The financial crisis ounce again reminded us that identifying, calibrating and understanding risk is the pillar of the banking business. Indeed, over the past two decades, financial innovations in banking led to significant development in risk management. Scientists, mathematicians, engineers and physicists who have previously worked in astronomy, nuclear projects, and chemistry are now risk quantitative risk managers in large banks. It has been widely argued that Banks elaborated complex statistical models in risk management such as Value at Risk (VaR) based on inadequate assumptions. Dowd (2009) explained that the pitfalls of such sophisticated financial models in internal risk management are “complexity (and so greater scope for error), less transparency (making errors harder to detect), and greater dependence on assumptions (any of which could be wrong)”. It is clear that investment banks were far much more in advance in quantitative finance than financial regulators and central banks were. Regulators not only over-relied on Banks’ internal risk management capabilities, but also failed control excessive risk-taking in the banking system and timely address the systemic implications of a highly leveraged financial system and uncontrolled trade of CDSs. The Securities and Exchange Commission (SEC), the Financial Services Authority FSA, Fed, and other central banks “watched this happening in the false belief that markets correct their own excesses” Chorafas(2009). This extreme negligence of regulators allowed financial institutions to abuse financial innovations and do as it pleased them. The financial system became highly leveraged, moral hazard ruined corporate governance, and financial innovations exacerbated systemic and contagion risk.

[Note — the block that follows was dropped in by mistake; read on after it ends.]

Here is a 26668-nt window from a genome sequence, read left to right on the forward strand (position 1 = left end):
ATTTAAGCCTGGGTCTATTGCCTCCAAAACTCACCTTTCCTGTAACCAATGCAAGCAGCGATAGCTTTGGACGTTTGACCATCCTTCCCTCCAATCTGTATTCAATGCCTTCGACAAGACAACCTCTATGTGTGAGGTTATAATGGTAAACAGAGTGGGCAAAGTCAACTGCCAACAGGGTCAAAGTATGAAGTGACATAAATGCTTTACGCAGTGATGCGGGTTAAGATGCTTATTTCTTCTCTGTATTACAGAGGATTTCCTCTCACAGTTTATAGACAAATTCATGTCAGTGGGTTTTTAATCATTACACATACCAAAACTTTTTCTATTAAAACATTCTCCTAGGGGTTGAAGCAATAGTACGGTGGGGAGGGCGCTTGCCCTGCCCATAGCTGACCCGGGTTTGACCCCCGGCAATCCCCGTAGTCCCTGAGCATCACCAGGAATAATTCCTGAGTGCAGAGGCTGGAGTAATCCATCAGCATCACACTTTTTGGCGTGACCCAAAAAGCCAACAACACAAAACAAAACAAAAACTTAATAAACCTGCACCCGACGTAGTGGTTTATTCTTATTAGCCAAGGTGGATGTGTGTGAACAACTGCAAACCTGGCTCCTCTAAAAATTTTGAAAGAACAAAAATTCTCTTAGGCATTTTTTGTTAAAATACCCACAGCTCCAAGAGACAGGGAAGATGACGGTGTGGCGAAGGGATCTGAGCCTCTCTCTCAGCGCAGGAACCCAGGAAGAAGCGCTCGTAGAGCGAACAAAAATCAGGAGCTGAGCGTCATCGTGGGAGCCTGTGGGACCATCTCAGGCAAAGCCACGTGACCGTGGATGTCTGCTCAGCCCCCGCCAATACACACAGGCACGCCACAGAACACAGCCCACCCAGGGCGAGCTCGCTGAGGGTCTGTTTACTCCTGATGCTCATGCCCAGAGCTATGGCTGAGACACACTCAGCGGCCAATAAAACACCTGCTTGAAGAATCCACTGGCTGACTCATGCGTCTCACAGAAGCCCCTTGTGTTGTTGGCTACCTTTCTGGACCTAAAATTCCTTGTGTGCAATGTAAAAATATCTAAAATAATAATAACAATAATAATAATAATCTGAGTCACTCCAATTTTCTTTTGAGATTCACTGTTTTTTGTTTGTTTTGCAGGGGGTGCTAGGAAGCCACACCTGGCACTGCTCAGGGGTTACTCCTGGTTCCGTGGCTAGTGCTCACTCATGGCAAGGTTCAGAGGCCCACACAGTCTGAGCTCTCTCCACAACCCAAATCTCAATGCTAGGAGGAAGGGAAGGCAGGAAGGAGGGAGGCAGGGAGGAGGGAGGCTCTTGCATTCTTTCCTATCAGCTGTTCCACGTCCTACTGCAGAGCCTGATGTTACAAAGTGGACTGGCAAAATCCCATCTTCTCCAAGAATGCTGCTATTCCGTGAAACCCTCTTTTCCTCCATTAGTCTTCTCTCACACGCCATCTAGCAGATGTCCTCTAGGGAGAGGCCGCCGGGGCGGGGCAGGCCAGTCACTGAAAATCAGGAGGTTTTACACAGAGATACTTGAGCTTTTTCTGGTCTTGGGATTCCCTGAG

Policy Failure III: Banking Regulation and Macro-prudential Supervision